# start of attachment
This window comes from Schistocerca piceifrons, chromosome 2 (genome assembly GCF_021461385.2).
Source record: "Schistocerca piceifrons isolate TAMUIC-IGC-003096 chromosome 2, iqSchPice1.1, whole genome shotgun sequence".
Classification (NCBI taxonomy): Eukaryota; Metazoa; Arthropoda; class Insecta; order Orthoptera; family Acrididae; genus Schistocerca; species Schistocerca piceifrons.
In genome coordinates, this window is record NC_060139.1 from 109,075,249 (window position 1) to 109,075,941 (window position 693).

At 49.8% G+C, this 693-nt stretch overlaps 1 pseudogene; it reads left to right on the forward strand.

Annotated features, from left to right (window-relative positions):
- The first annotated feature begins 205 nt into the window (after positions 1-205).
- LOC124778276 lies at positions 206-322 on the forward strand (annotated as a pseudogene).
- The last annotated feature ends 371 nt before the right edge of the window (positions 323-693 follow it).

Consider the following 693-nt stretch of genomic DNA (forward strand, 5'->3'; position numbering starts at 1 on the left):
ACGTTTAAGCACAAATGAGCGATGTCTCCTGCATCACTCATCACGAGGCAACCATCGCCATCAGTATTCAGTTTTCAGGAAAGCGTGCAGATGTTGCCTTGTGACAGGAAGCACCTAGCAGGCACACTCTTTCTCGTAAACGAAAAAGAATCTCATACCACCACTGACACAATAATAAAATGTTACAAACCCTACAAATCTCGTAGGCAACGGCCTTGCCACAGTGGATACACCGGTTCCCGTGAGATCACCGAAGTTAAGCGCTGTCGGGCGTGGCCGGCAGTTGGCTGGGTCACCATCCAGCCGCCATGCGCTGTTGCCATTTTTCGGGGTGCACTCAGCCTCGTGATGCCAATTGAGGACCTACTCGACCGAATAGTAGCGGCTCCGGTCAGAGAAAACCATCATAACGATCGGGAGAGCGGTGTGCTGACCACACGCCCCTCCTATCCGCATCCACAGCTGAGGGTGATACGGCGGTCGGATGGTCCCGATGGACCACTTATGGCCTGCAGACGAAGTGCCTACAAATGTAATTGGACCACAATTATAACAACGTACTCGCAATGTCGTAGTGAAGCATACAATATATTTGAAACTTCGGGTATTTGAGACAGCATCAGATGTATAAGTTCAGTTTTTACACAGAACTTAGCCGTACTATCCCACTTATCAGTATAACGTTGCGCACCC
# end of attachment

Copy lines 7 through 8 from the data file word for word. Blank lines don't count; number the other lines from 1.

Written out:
- The first annotated feature begins 205 nt into the window (after positions 1-205).
- LOC124778276 lies at positions 206-322 on the forward strand (annotated as a pseudogene).